Monday, we fired up at the crack of dawn in the general direction of Mena, Arkansas.  Filling up our rides in Krotz Springs, LA, we found our tanks getting very low a couple of hundred miles north and in northern Shreveport.  Pulling over to an Exxon station just north of Cross Lake, we were disappointed to not be able to pump 93 octane gas.  The large tanker truck was there replenishing their supply so they had cut off all pump activity.  Probably a good thing because who knows what trash gets stirred up when the low supply gets refilled.

Anyway, we reasoned that we should move on up the road to another station.  Surely there would be another station...surely, there would be another station...just over the next hill.  As the miles rolled up on the odometers, our gas gauge lights began to flicker.  An executive decision was made to turn around and go back toward Shreveport to find fuel.

As we rolled back south, my bike began to occasionally sputter (I knew the end was near) but kept on the course.  Gary's bike was low too.  Eventually, Boudreaux II wouldn't fire another piston so I found myself pulling to the roadside and putting the kickstand down.  Gary kept on plugging.  After all, why stop if he had gas.  I took off the helmet, walked down to a shady spot by a fence, checked the time on my cell phone and tried to calculate how long it would take him to get the few miles back or run out of gas himself.  After 10, minutes I called.

"Where are you?", I asked,.

"I'm at the Conoco station, gassing up.  I'll bring you some back."  How nice.

Anyway, in about 10 minutes, Gary rolls up with a used plastic jug that once held orange juice in it with a total of 7/10ths of a gallon of gas.  A welcome site.  Enough to get me back down to the station for a fill up.

We were both running relative new bikes and the gas mileage is good but I have to say, if it hadn't been for Gary's bike getting at least one more mile per gallon than mine, we'd either be hitching a ride into town or waiting forever for roadside service on highway 71.

We arrive in Mena, Arkansas later that afternoon, chose a campground and pitched our tents on some pretty rocky ground.  Rocky or not, I was ready for that sleeping bag and grateful it did not rain on us.

The next day, we rode on into Fayetteville and met up with an old friend who had retired from the company 2 or 3 years ago.  Since his retirement, Tom had bought a couple of bikes for himself and had taken a 2 month odyssey from his home in southern Missouri to San Diego and up the coast into Oregon.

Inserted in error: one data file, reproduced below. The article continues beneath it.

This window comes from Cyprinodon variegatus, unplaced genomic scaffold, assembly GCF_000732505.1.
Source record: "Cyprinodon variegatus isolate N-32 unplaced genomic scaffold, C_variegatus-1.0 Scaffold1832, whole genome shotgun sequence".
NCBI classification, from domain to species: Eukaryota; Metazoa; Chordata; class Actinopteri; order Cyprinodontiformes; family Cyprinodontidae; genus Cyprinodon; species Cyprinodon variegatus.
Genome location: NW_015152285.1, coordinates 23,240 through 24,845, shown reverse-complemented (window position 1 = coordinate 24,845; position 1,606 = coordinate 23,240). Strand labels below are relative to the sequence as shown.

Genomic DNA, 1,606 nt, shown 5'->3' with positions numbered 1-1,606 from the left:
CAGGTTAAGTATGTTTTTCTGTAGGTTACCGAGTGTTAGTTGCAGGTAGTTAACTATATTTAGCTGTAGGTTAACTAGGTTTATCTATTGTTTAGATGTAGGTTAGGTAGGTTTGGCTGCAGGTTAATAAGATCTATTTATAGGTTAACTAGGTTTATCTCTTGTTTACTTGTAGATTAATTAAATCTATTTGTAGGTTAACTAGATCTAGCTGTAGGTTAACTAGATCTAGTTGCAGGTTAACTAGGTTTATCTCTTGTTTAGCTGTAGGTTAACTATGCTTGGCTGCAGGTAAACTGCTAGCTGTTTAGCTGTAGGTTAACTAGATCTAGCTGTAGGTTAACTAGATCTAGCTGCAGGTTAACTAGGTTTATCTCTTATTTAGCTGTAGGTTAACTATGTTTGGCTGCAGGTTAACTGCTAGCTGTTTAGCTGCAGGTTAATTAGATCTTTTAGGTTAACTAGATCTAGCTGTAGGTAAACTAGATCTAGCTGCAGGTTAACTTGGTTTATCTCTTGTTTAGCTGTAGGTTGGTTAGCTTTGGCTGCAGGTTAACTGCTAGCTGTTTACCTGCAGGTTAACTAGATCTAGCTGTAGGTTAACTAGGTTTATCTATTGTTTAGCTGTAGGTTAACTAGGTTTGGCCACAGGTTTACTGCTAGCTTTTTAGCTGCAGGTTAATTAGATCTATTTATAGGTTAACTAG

Tom gave us the grand tour or the area and we followed him up to a campground near his home in Shell Knob, MO.  After setting up camp, we rode down to one of the local roadhouses and swapped motorcycle war stories before going back to sleep on yet, another pile of rocks.

 At this point, a Motel 6 would have looked like a Waldorf-Astoria.

Wednesday morning, we struck the tents, packed up and rode over to meet Tom and his gracious wife Joann, for breakfast.  It was good to talk and renew acquaintances before taking a ride south through Eureka Springs and on into Fayetteville where the motorcycle rally was in full swing.

We cruised the booths and a few displays before taking a few more rides through all the hoopla of the festival and riding back up to the...ahhhhh.....Marriott.  Man, those beds were comfortable.  We even found a barbeque joint near the hotel.

I'm wondering if the amount of custom trikes on display there in Fayetteville has a message regarding the age of many of the bikers there.

During the night, we began to watch the weather channel and saw a disturbing front beginning to roll in from the west.  A new executive decision the next morning found us all re-packing and checking out of the hotel. Our original plans were to stay in the area another day and night but our calculations said that if we did, we'd be riding at least 650 miles in the rain for the next two days.  While I'm not afraid of a little water, 650 miles and 2 days of it ain't my kind of adventure so we turned our wheels due south and went for it.

I just so happened (likely story), my sainted mother just happened to live a day's ride south of there, so before sundown, Gary and I arrived to partake  of the hospitality of Mrs Ida Belle.  It never gets old seeing her face.

After a good night's rest and a nice sausage and biscuit breakfast, we once again rode hard, escaping foul weather.  Except for a brief 30 minute ride through a northern Louisiana rain shower, it was an easy going 250 mile home putting us in the garage by early afternoon, five days, 1,500 miles and a couple of tender rear ends but entirely worth the effort.